So, I am scheduled for a surgery on January 10, and I’m not a happy camper. Apparently the ovarian cyst that I had drained in 2011, grew back and literally doubled in size. The cyst cannot be removed laparoscopically and has to be removed surgically. I’m going to be the proud owner of a gnarly scar on my abdomen.

Welp, there goes my swimsuit modeling career.

ef7e1a1c01584dfba1f19576e27819a5

I knew I had this cyst, and I even mentioned that I probably had a cyst to my now-ex a year ago. I could feel it now and then. I could feel pressure in my right side, and sometimes I would have weird cramping feeling in my back. I knew something was there. I put it aside because I didn’t want to interrupt my marathon training but I didn’t think it would grow to this size.

i-immediately-regret-this-decision-anchorman

When I saw my oncologist a couple of months ago, I mentioned it to him, and he ordered a test right away. He didn’t doubt me or question me. He heard me express concern about something I was feeling and sent me off for testing without any hassle at all. I am eternally grateful to have a doctor who trusts me and my intuition about my body. Not everyone has this luxury.

I had a CT scan and then later, a MRI scan.

Boy, the MRI scan was a big pile of poo. The technician, who was prepping me and putting the IV in me, didn’t listen to my warning that my veins were shot to hell from chemo. I warned him that since I didn’t have a port (one of the biggest regrets of my life, no lie), that I have a lot of scarring. The tech inserted the needle and it didn’t take, so what does the asshole do? He left it and tried to dig around.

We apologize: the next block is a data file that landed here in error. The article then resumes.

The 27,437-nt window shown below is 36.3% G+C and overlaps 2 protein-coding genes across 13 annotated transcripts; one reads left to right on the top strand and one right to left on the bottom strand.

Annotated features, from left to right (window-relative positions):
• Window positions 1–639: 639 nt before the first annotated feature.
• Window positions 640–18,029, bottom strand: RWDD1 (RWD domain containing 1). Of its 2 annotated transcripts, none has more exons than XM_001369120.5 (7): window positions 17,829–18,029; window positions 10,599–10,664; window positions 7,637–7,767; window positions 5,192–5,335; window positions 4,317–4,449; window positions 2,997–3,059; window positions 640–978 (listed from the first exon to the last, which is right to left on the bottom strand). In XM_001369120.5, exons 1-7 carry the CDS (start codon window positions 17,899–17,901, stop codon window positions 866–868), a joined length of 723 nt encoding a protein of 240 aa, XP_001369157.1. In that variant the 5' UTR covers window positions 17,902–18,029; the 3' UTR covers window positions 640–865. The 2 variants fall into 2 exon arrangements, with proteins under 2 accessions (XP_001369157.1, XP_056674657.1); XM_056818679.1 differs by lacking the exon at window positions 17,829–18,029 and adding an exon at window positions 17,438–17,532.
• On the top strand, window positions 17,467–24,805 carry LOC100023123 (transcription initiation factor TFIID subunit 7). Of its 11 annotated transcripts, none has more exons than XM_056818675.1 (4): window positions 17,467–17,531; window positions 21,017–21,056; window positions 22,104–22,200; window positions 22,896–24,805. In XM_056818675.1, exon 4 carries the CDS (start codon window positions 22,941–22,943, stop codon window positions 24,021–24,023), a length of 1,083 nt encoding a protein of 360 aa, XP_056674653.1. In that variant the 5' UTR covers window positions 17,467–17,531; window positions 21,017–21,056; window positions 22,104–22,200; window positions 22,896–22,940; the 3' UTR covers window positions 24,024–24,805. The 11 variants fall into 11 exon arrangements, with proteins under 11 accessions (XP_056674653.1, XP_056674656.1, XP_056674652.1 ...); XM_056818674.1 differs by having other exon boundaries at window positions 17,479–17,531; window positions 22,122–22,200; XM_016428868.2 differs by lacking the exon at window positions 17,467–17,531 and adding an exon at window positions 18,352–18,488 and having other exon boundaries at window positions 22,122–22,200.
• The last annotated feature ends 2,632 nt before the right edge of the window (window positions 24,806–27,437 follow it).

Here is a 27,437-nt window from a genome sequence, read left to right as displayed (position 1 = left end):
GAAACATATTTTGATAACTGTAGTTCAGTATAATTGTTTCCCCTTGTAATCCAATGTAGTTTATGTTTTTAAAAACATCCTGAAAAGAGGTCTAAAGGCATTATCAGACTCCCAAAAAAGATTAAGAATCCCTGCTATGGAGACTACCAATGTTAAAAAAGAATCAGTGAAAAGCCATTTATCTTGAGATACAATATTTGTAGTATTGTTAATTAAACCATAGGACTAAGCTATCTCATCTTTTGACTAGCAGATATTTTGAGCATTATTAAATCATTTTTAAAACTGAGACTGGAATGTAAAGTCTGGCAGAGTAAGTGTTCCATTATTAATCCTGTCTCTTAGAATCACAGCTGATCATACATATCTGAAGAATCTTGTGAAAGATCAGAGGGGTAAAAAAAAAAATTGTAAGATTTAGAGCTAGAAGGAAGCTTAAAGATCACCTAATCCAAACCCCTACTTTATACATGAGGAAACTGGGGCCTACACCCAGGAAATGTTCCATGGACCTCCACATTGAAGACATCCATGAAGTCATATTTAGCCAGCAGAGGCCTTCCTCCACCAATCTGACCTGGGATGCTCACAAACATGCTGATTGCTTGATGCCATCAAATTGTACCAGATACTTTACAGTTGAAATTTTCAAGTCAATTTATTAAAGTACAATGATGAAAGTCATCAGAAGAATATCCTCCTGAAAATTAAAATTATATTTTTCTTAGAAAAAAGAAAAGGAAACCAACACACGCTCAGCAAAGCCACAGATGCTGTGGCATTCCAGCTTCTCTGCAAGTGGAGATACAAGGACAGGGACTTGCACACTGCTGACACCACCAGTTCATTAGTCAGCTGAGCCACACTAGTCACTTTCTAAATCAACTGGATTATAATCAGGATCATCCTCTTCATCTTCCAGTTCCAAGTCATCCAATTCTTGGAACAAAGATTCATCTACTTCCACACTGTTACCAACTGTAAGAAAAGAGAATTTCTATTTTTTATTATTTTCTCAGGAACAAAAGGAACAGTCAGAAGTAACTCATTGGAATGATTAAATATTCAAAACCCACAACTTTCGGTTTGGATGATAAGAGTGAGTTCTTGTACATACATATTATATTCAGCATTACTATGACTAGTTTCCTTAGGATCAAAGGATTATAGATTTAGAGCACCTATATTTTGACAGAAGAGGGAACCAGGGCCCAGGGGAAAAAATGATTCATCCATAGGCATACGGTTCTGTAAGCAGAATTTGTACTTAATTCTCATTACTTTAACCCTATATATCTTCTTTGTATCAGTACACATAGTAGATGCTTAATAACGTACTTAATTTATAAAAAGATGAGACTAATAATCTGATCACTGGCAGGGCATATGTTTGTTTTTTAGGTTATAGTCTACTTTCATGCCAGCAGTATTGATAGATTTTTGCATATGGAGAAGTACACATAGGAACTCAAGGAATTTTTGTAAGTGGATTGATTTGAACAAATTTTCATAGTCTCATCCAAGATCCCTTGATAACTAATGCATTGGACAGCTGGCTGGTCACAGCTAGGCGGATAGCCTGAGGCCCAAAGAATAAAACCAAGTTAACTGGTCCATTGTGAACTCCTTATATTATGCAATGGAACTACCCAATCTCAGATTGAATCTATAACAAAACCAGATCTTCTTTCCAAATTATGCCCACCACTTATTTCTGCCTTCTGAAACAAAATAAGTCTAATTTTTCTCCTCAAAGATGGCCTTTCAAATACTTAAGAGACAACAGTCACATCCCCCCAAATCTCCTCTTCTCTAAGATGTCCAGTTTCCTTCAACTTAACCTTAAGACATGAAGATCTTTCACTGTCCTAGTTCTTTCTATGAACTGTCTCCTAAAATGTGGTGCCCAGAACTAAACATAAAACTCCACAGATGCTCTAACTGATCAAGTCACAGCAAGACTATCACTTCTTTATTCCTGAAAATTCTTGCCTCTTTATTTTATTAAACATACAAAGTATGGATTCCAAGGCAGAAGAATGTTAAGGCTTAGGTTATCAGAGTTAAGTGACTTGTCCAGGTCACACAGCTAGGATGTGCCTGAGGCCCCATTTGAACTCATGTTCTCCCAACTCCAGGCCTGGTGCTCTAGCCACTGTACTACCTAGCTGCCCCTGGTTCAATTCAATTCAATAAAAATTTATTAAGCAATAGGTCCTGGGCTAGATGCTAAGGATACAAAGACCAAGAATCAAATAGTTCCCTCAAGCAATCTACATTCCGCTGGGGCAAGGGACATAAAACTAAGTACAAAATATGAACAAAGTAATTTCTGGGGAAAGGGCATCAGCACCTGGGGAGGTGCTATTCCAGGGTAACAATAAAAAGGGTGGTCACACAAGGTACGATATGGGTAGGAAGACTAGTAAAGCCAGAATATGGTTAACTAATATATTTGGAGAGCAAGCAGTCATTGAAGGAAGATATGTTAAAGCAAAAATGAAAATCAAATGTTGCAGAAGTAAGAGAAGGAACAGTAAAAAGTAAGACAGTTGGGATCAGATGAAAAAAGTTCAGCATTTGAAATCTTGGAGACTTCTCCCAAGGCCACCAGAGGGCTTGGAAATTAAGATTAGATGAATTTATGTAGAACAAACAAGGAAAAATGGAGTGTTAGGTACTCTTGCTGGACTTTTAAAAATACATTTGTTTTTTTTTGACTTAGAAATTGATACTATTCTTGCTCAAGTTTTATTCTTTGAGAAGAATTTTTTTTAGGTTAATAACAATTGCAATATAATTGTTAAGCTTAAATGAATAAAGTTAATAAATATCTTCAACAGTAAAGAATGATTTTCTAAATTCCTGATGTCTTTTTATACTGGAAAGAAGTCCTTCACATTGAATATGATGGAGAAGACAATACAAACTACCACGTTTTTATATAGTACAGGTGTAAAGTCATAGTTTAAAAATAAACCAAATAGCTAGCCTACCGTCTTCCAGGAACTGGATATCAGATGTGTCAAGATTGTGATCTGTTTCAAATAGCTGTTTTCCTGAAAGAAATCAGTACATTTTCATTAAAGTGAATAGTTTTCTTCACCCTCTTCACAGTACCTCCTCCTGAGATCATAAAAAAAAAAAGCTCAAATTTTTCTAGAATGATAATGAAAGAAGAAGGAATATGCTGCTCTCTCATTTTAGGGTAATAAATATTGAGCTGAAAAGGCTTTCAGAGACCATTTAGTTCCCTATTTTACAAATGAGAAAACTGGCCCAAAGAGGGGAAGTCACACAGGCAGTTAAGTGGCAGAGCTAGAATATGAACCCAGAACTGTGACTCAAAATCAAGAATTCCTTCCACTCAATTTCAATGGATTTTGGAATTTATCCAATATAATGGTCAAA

I fainted in my seat, and I woke up to four or five nurses in my face telling me with great passion that I need to wake up. The one closest to me had smelling salts under my nose, and then she started thumping my clavicle pain, all while shouting, “Wake up, Lara.”

raw

I kept moaning that I was awake to get her to stop thumping me, but I guess I wasn’t coming to as fast and perky as they wanted so the thumping continued. It hurts like the dickens to get your clavicle bone repeatedly thumped, I’ll tell you that. It made me want to punch the nurse if I was physically able to return the favor.

A CT, MRI and ultrasound later, everyone came to the conclusion that this 10-cm interloper on my ovarian cyst had gots to go. It’s not cancer, at least.  All the tests, plus the multiple physical exams I have had, indicate this cyst is benign and not a mass.

I am so freaking tired of my body’s proclivity toward forming cysts. I really really really wish it would stop doing this because I’m tired of feeling like the human pin cushion. I’m covered in scars, and the more scars I receive, the more I want to get tattoos. I have no say in these scars, but I have every bit of say on what I put on my body. I have about three tattoo ideas, and they are going to happen.

There definitely has to be some weird genetic condition that would explain why I keep having these cysts. Hmm, I should probably look into this.

I’ll be out for six weeks, and I’ll basically have to start over as a runner, which is okay. I already ran a marathon, so it’s not like it cannot be done. Hell, I did it. I cannot afford to sign up for a thousand and one races like I have in the past anyway. It’ll keep me grounded and I love a challenge.

I am pretty sure the removal of this cyst and any other casualty body parts will contribute to a better quality of life. I have no doubt. Something this big isn’t supposed to be there, and I hope it means I’m new and definitely improved, even though my lady parts are supa dupa evil. Cancer or not, some things never change.